Only 4800 fans came to see the Redskins crush the Pirates, 30 to 0, and capture first place on November 29th. Capitalizing on every break handed them, the Redskins racked up 227 yards rushing and holding Pittsburgh to a net loss of two.

Cliff Battles was back in his usual form, running off tackle for consistent gains and running back kicks for 91 total yards.  He shared honors with young Vic Carroll, who turned in a phenomenal performance at guard. Carroll also recovered three fumbles and intercepted a pass for a touchdown. Turk Edwards, not to be out-done, recovered a Pittsburgh fumble in their own end zone for another touchdown.



Discouraged by poor attendance at home games, Redskins owner, George Preston Marshall was looking for promising sites to move the team. The team took up residence at Westchester Country Club, in Rye NY, in preparation for the final game of the season against the Giants at the Polo Grounds.

The Redskins slithered to a convincing 14-0 victory over the New York Giants on December 8th, in a cold drizzle, and clinching the right to meet the Packers for the NFL championship. A 38 yard drive and a 75 yard punt return by Cliff Battles produced the only scores. The Giants crossed midfield only twice in the first three periods. 

Turk Edwards blocked a punt, blocked a place kick, recovered two fumbles, made numerous tackles, and opened holes on the offensive line.

After obtaining permission to move the 1936 NFL Championship Game from Fenway Park to the Polo Grounds, Marshall wasn’t quite that he would get league approval to move. 

Marshall defended moving the game, by saying that he did it for the players. The players get 60 percent of the playoff gate, with 20% going to the league, and 10% to each club. He also commented how he received shabby treatment in Boston and lost $20,000 in spite of fielding a championship team. However, the Redskins weren’t a champion, much less a contender until mid-season. Fans felt moving the game to the Polo Grounds was analogous to the Red Sox playing their World Series home games at Yankee Stadium.

The Boston Redskins were walloped by the Green Bay Packers in the NFL Championship Game, by a score of 21-6, at the Polo Grounds in New York on December 13th.  Two long passes and a blocked punt gave the Packers their touchdown.  Green Bay’s power, speed and reserve strength were too much for Boston to contend with, especially after the Redskins lost Cliff Battles, with a leg injury, a few minutes after the game started.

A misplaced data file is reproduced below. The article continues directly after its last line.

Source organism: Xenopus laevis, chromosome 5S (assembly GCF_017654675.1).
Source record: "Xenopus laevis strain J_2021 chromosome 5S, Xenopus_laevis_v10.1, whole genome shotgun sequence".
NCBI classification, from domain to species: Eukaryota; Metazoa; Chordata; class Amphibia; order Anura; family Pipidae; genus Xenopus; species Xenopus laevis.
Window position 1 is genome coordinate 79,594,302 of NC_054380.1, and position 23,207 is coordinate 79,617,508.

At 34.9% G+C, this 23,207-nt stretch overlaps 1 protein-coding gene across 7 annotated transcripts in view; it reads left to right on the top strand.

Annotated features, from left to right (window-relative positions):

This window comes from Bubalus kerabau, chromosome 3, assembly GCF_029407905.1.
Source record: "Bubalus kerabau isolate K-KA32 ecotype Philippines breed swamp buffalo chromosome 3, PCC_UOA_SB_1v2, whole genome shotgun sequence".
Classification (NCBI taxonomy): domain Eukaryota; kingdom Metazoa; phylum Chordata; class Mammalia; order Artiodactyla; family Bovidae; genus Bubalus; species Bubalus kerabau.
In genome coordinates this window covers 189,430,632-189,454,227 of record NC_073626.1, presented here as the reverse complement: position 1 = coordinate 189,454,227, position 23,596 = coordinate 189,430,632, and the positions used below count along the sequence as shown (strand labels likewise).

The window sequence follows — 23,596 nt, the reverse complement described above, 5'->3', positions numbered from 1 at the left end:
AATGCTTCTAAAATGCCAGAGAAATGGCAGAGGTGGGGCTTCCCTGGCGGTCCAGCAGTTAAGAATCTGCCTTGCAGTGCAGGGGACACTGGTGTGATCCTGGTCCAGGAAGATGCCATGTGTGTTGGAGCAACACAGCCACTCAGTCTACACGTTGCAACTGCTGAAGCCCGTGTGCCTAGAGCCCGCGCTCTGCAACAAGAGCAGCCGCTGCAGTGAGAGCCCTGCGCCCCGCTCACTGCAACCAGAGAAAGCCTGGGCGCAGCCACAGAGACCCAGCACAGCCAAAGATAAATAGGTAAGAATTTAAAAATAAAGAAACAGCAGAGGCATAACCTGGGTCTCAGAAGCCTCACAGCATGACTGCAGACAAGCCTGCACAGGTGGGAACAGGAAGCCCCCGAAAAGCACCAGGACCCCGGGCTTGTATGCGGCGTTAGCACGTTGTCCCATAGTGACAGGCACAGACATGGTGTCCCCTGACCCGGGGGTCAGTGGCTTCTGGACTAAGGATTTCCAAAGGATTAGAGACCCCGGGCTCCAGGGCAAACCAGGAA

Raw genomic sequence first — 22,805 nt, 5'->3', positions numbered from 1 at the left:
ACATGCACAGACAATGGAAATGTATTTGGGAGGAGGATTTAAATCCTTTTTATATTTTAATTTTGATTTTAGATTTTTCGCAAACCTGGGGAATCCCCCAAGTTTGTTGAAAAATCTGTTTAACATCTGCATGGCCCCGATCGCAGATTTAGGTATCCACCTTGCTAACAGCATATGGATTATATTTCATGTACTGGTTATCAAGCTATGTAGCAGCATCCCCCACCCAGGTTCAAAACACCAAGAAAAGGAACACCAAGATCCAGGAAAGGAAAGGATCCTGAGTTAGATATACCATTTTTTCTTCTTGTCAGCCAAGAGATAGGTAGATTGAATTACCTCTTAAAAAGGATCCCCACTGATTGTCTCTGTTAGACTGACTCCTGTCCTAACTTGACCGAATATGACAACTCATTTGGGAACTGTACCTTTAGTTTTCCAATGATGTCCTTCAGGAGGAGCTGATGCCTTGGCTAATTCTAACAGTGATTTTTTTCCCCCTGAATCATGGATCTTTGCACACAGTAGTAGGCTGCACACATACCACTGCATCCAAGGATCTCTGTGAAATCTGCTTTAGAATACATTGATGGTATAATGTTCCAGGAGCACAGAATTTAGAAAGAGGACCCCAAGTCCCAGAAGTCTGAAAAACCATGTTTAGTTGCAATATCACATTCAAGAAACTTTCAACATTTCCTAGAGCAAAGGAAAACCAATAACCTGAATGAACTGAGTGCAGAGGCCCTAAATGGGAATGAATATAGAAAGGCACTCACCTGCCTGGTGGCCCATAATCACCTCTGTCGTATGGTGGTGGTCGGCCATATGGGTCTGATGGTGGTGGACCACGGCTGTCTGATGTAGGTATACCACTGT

On December 16th, the Boston Redskins officially dissolved and were reorganized as the Washington Redskins. Marshall made arrangements to lease Griffith Stadium, home of Clark Griffith’s American League baseball club, for the 1937 football season.

Before leaving Boston, however, the Redskins made one more big addition that helped their franchise for years to come. The addition came after the 1937 NFL Draft on December 12, 1936, when they signed an innovative rookie quarterback from Texas Christian University, Sammy Baugh.

One of the reasons the Redskins didn’t draw, is because ownership got in wrong with the fans at the very beginning of the season. The fans found the entire grandstand reserved, and the price of admission raised for the first home game.  Those fans, who sat in the unreserved section in 1935, were forced to sit out on the field in 1936 for the general admission price. 

Also, their competition that year was the Boston Shamrocks of the new American Football League. The Shamrocks were a winning team, who won the league championship, outdrawing the Redskins with a lower ticket price.

After a few off seasons, Cliff Battles hit his stride again in 1936. He tallied 614 yards and five touchdowns. Battles sloshed 80 yards through the mud and rain at New York’s Polo Grounds for an insurance touchdown. An early injury forced him out of the championship game, when the Redskins fell to Green Bay.

08/24/1936 First practice in Framingham
08/29/1936 First scrimmage
08/31/1936 First intra squad scrimmage in Chelsea
09/13/1936 0-1 - at Pittsburgh Pirates L 10-0
09/20/1936 1-1 - at Philadelphia Eagles W 26-3
09/27/1936 2-1 - at Brooklyn Dodgers W 14-3
10/04/1936 2-2 -1 New York Giants L 7-0
10/11/1936 2-3 -1 1/2 at Green Bay Packers L 21-3
10/18/1936 3-3 -1 Philadelphia Eagles W 17-7
11/01/1936 4-3 -1 Chicago Cardinals W 13-10
11/08/1936 4-4 -1 Green Bay Packers L 7-3
11/15/1936 4-5 -1 Chicago Bears L 26-0
11/22/1936 5-5 -1/2 Brooklyn Dodgers W 30-6
11/29/1936 6-5 - Pittsburgh Pirates W 30-0
12/06/1936 7-5 1 at New York Giants W 14-0
12/08/1936 George Preston Marshall gets permission to move
the NFL Championship Game to New York
12/13/1936 Green Bay Packers L 21-0

Redskins draft Sammy Baugh


Redskins leave Boston and move to Washington D.C.